The year 1840 was a turning point for Magnolia, after the southern boundary of Montgomery County was extended to Spring Creek and people started to settle into the prairies west of the San Jacinto River. The town was named Mink's Prairie for one of the early settlers; its name had been shortened to Mink by 1850.
On September 3, 1885, a post office was established at Mink with John F. Dobbs as postmaster. The community's population was 25 by 1900. In 1902, when the International-Great Northern Railroad built a line through the area, the town moved to its present location. The railroad named it Melton, in honor of Jim Melton, a large landowner in the county, but the United States Post Office confused it with Milton. Consequently it was renamed Magnolia for the magnolia trees in the bottoms of adjacent Mill Creek and granted a post office in 1903.
By 1915 Magnolia had a population of 150 and telephone service, a sawmill, two general stores, a physician, a railroad and express agent, a hotel, a livery and real estate office, a cattle dealer, a druggist, a confectionery, a cotton gin, and a blacksmith. By the 1940s the Magnolia oilfield had been established a mile east of town, and the community's population had increased to 400. At this time Magnolia had a station on the International-Great Northern Railroad, a post office, a cemetery, two churches, two schools, 10 businesses, and 45 dwellings. The Grogan-Cochran lumber camp was located two miles southeast of town.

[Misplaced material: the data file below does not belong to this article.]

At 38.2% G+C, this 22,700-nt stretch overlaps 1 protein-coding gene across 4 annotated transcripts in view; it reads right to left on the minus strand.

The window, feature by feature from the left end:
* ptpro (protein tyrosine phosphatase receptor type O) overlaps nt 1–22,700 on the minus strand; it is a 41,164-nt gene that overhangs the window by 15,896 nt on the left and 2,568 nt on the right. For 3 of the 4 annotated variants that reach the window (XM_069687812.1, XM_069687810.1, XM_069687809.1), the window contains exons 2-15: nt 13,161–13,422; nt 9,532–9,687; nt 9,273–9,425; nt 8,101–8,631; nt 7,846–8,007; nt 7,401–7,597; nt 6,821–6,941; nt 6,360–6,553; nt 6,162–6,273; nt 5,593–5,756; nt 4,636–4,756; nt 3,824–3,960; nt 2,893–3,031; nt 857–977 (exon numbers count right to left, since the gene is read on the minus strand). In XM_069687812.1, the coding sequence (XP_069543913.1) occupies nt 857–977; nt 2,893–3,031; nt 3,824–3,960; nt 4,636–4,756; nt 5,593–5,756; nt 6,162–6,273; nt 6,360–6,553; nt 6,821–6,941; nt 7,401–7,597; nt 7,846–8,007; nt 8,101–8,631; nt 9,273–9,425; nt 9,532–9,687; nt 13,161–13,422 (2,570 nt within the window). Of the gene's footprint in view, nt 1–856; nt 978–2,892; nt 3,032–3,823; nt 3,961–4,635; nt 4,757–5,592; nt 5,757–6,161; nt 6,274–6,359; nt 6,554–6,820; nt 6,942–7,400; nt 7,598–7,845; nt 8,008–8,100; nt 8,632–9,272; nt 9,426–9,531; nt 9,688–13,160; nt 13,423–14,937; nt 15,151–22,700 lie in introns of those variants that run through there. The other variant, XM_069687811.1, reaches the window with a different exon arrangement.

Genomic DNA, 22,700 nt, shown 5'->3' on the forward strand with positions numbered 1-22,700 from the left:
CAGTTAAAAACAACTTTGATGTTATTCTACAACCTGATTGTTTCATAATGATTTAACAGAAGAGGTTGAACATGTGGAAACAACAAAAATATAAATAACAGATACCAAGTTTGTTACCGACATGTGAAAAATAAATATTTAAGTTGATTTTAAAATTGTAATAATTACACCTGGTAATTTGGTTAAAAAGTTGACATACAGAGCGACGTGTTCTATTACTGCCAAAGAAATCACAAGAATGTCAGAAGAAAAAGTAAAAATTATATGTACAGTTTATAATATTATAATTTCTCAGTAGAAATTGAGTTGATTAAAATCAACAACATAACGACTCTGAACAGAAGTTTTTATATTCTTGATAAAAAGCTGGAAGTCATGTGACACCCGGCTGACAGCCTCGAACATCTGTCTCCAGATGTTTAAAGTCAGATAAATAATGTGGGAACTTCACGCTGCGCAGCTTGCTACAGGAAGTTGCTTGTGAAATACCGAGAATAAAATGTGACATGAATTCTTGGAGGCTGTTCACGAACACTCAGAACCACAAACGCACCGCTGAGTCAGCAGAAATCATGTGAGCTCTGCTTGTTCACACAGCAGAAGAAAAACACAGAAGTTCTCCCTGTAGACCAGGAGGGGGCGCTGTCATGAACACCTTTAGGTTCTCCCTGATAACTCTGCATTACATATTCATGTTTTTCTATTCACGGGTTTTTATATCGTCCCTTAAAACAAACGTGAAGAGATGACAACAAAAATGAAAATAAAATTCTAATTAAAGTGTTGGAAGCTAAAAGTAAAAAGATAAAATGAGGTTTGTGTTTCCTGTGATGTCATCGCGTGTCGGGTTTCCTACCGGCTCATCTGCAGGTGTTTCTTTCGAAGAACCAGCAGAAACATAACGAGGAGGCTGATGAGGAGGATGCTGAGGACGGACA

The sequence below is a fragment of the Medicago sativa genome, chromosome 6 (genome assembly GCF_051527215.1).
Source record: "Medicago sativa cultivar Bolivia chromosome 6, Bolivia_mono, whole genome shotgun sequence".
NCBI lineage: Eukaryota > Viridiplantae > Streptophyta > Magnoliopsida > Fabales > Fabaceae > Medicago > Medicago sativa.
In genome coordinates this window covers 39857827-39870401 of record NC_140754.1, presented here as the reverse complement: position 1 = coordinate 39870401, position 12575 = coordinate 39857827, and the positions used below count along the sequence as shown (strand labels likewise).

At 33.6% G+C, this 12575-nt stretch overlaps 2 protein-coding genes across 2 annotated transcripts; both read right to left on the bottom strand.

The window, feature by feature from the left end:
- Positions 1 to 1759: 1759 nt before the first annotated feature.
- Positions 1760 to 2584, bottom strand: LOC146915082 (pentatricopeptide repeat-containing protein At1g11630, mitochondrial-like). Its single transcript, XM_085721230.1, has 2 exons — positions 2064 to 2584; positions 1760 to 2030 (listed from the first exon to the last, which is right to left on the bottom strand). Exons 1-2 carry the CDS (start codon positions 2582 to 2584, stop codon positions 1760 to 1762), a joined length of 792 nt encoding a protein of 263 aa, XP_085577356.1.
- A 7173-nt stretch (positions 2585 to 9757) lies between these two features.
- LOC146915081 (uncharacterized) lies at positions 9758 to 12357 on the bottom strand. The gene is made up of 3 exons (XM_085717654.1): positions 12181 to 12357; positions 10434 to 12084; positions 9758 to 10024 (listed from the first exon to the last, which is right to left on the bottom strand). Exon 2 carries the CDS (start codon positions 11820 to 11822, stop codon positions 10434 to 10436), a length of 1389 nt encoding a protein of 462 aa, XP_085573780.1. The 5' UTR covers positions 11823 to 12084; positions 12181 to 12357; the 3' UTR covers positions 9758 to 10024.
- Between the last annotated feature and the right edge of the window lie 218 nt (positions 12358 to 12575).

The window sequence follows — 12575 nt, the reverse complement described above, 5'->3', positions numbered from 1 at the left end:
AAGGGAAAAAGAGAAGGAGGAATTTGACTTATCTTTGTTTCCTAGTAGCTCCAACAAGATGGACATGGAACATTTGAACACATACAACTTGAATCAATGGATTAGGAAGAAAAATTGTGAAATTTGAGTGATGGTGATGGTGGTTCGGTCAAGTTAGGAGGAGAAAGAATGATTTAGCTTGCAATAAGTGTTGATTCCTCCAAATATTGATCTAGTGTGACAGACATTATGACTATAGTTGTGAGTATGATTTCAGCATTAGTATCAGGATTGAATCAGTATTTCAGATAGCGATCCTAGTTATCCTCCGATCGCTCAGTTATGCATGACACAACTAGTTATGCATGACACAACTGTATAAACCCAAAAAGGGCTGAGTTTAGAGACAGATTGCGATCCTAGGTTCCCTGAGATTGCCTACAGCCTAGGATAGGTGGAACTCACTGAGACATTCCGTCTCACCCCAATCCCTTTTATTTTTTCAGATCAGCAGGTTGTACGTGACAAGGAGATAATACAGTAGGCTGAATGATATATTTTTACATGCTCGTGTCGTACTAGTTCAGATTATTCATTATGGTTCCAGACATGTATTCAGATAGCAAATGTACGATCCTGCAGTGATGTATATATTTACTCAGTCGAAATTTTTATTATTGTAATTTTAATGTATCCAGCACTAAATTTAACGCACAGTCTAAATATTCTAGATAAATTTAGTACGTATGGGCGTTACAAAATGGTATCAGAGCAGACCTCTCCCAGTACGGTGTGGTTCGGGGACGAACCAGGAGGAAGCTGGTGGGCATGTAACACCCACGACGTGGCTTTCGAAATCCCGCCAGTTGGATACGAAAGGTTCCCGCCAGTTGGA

By 1962 the Missouri Pacific had taken over the railroad line, and Magnolia had two high schools, a church, a landing field, and a small collection of dwellings within several miles of the town center. Magnolia ISD now serves 12,000 students on 15 campuses. The City of Magnolia was incorporated on September 28, 1968. Its population grew in the 1960s and early 1970s, reaching 1,150 by 1971. Today there are 138,000 living in and around Magnolia, which continues to grow at the crossroads of FM 1488 and FM 1774. In February 2013 Magnolia was designated as an official Union Pacific Train Town USA.
Marker Files, Texas Historical Commission, Austin. W. N. Martin, A History of Montgomery, Texas (M.A. thesis, Sam Houston State Teachers College, 1950). Montgomery County Genealogical Society, Montgomery County History (Winston-Salem, North Carolina: Hunter, 1981). Magnolia Memories (Author House, Bloomington, Indiana, 2004).